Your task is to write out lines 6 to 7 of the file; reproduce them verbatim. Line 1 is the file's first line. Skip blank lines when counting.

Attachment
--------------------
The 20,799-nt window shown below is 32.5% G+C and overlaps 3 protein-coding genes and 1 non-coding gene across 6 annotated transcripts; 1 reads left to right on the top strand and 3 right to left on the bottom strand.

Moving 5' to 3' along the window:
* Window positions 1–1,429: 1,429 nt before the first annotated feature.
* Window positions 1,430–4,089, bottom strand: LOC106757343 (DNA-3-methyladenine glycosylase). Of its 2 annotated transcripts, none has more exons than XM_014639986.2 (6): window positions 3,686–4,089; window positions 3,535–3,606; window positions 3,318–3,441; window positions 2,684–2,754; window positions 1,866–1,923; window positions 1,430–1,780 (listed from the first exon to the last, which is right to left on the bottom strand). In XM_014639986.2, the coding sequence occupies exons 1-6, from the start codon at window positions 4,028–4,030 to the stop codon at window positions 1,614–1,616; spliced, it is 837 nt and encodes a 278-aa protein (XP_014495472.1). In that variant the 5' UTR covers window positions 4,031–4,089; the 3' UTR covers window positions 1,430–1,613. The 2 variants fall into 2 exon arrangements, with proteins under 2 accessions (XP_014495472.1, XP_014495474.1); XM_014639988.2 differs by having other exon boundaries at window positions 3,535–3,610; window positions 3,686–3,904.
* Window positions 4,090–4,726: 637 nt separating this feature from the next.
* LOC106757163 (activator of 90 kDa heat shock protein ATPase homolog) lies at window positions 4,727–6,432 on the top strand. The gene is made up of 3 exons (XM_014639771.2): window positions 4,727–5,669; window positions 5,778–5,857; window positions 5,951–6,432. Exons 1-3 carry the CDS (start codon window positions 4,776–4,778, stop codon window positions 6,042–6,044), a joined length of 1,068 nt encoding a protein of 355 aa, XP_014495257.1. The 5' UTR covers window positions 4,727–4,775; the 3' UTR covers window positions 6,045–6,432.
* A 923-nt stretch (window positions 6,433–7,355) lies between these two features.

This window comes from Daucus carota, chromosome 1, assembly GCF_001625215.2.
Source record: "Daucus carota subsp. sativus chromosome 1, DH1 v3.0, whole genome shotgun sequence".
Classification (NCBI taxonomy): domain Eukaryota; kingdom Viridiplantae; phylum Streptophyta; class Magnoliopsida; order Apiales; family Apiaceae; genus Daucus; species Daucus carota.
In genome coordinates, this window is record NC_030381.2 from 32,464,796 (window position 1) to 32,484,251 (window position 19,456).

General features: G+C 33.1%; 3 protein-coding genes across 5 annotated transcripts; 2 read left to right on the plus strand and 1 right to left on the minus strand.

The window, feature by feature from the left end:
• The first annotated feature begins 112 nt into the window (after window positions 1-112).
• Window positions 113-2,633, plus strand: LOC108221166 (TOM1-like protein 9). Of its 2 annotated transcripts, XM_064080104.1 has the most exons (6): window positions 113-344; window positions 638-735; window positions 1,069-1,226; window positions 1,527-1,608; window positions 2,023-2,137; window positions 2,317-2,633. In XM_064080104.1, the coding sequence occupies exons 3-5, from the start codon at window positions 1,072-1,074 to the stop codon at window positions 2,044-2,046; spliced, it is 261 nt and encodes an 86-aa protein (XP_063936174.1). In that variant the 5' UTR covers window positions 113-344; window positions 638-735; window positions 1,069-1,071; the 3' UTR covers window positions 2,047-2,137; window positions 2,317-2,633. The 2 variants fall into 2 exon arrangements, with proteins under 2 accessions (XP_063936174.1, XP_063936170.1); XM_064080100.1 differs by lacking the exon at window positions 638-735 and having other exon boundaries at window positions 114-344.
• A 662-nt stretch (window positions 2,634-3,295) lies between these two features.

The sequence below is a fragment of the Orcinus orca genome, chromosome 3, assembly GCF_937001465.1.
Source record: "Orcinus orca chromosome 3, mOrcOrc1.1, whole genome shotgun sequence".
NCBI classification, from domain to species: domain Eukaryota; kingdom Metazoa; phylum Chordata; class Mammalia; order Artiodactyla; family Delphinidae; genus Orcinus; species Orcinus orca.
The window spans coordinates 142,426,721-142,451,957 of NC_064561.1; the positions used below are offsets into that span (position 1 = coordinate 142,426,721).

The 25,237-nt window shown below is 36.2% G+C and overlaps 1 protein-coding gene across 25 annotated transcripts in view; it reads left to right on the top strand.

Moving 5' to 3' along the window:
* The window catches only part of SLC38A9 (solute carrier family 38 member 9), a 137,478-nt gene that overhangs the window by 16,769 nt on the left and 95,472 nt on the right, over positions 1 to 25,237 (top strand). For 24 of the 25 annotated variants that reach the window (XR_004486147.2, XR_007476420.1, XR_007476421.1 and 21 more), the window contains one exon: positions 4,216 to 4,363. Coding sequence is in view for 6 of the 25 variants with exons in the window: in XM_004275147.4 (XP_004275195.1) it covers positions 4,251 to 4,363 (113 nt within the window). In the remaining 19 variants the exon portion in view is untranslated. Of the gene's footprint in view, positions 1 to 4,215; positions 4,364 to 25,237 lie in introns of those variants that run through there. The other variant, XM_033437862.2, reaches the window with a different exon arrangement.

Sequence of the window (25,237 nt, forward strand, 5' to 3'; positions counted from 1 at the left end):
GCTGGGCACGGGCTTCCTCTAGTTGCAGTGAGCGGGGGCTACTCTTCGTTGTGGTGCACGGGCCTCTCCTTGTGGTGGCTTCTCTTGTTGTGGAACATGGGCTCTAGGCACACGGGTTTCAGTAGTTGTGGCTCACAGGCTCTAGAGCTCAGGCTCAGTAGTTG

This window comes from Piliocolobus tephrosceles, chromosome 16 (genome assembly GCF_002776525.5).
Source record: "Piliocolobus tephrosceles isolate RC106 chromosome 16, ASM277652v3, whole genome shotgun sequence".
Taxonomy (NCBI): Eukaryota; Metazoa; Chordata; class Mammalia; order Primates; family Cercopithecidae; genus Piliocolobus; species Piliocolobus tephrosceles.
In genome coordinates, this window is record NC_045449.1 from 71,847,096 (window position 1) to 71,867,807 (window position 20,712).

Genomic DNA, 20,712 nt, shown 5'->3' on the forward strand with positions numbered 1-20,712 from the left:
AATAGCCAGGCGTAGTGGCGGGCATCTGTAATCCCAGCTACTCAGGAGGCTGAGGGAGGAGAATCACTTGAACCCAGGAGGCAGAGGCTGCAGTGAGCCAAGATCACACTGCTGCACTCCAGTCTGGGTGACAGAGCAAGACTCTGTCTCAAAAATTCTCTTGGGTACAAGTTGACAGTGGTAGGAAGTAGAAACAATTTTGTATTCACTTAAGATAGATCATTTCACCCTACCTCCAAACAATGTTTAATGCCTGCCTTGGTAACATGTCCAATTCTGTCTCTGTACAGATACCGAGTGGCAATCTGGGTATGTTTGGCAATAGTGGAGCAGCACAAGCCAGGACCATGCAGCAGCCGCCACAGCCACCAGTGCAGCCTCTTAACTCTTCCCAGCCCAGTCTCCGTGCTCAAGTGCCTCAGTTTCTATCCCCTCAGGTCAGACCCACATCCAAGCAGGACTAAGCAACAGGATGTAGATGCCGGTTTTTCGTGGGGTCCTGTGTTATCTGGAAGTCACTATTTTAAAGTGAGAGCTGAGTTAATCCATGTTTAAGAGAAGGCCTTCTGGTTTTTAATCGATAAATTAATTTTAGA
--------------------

* LOC106757163 (activator of 90 kDa heat shock protein ATPase homolog) lies at window positions 4,727–6,432 on the top strand. The gene is made up of 3 exons (XM_014639771.2): window positions 4,727–5,669; window positions 5,778–5,857; window positions 5,951–6,432. Exons 1-3 carry the CDS (start codon window positions 4,776–4,778, stop codon window positions 6,042–6,044), a joined length of 1,068 nt encoding a protein of 355 aa, XP_014495257.1. The 5' UTR covers window positions 4,727–4,775; the 3' UTR covers window positions 6,045–6,432.
* A 923-nt stretch (window positions 6,433–7,355) lies between these two features.